Fatal Construction Accident Shows Higher Risks Faced by Latino Workers

Raleigh- Monday morning, March 23, 2015, in Raleigh, North Carolina, was a mild and slightly overcast day. The first signs of spring were beginning to emerge after an uncharacteristically chilly winter for the capital of the Southern state. But the recent cold weather had hardly hampered the construction of several high-rise office and condo projects, unprecedented for the generally low-rise city.

The 12-story Charter Square was one such project, and on March 23, just before 11 am, workers were busy on its south wall, with two mast climbers attached to its all-glass surface. Mast climbers are a scaffolding device employing a thin, central steel column stuck to the side of a structure, along which a horizontal platform that ferries workers up and down, so that they can install the glass panels future occupants will gaze from when the building is finished. On this day, the mast climbers were to be dismantled, with the building scheduled for opening in May.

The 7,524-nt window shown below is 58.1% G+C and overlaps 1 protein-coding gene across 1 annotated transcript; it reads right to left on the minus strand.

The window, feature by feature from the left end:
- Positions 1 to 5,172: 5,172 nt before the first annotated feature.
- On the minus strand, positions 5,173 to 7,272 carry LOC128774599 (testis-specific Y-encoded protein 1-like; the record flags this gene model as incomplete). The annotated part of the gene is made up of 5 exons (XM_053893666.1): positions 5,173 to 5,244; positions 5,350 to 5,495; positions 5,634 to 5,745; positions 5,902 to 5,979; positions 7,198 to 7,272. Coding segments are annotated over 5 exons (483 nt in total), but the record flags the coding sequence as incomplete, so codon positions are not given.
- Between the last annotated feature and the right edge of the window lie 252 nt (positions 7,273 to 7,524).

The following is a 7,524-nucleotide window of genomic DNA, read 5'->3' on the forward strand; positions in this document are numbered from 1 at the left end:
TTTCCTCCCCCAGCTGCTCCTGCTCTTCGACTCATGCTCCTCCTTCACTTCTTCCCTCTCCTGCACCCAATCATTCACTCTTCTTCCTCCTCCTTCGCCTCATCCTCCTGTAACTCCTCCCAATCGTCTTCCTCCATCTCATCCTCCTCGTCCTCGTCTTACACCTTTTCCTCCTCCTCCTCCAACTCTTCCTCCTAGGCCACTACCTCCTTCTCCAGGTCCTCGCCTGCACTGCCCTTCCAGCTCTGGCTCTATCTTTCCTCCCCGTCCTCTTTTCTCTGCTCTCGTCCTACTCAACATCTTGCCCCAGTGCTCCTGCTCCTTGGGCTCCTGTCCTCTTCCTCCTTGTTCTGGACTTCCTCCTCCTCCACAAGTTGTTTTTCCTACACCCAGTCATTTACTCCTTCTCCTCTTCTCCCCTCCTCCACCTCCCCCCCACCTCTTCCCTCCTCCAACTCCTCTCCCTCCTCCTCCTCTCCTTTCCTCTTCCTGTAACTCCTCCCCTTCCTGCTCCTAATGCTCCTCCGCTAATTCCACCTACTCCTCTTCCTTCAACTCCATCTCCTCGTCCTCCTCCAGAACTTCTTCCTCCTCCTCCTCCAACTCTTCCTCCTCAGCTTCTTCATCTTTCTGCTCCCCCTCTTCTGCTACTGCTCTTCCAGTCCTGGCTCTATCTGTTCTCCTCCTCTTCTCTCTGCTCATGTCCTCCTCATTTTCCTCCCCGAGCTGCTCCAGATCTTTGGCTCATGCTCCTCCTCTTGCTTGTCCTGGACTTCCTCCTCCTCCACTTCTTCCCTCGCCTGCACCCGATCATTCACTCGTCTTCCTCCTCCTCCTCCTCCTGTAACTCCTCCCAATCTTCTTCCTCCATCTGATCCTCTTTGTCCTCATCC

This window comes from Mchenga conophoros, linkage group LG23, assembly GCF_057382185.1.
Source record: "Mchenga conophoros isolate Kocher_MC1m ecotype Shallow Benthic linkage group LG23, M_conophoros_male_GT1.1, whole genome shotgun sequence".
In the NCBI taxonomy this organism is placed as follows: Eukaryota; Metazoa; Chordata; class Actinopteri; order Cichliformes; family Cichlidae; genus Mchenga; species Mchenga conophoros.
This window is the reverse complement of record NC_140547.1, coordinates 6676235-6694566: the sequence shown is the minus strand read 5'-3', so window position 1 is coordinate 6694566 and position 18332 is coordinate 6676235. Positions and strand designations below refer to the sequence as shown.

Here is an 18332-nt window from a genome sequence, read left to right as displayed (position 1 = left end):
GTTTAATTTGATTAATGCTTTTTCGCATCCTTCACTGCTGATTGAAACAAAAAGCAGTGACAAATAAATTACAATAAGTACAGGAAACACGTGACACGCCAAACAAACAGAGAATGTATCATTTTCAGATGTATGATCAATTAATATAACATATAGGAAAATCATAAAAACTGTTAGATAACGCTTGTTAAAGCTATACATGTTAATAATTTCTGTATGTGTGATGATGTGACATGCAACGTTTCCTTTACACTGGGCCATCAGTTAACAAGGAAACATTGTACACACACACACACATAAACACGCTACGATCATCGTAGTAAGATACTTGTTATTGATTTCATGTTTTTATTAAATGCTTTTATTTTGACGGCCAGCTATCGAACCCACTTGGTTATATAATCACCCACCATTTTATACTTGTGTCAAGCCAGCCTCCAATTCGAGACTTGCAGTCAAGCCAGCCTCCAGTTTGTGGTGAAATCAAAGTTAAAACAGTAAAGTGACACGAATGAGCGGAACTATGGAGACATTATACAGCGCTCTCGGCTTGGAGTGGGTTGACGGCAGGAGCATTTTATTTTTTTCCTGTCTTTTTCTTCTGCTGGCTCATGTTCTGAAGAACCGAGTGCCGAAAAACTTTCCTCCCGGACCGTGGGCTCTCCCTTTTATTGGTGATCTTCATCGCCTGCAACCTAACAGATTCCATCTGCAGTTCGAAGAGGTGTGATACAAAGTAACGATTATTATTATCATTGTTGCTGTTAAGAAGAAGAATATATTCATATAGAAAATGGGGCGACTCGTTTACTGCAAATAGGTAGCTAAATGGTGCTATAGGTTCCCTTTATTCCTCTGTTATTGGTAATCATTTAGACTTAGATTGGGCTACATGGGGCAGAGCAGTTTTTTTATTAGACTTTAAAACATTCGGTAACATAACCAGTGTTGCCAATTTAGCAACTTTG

About halfway up, the mast suddenly peeled off the side of the building, sending José Erasmo Hernández, José Luis López Ramírez and Anderson Antones de Almeida to their deaths, and Elmer Guevara to the hospital in serious condition. The four men were working for a tangled web of contractors and subcontractors, and the Department of Labor's representative on the scene said that contractors themselves inspect mast climbers, which are not specifically regulated by the state.

Memorial in honor of the victims reads,'While we run from a corrupt government we put our lives on the line in the chase of the American Dream. RIP fellow Dreamers.'According to the Bureau of Labor Statistics, Latinos are overrepresented in the construction industry, holding 24 percent of all construction jobs. But visits to construction sites in North Carolina reveal that Latinos are far more present at the front lines: scaling walls, down in holes and operating dangerous equipment. A closer look at the statistics shows that Latinos make up only 14 percent of first-line supervisors and 9 percent of managerial positions. Furthermore, BLS statistics show that from 2010 to 2013, fatalities for Latino construction workers rose 20 percent, while during the same period, deaths for non-Latinos fell.

Read the entire article by Danica Jorden at TruthOut.

Photos by: Danica Jorden.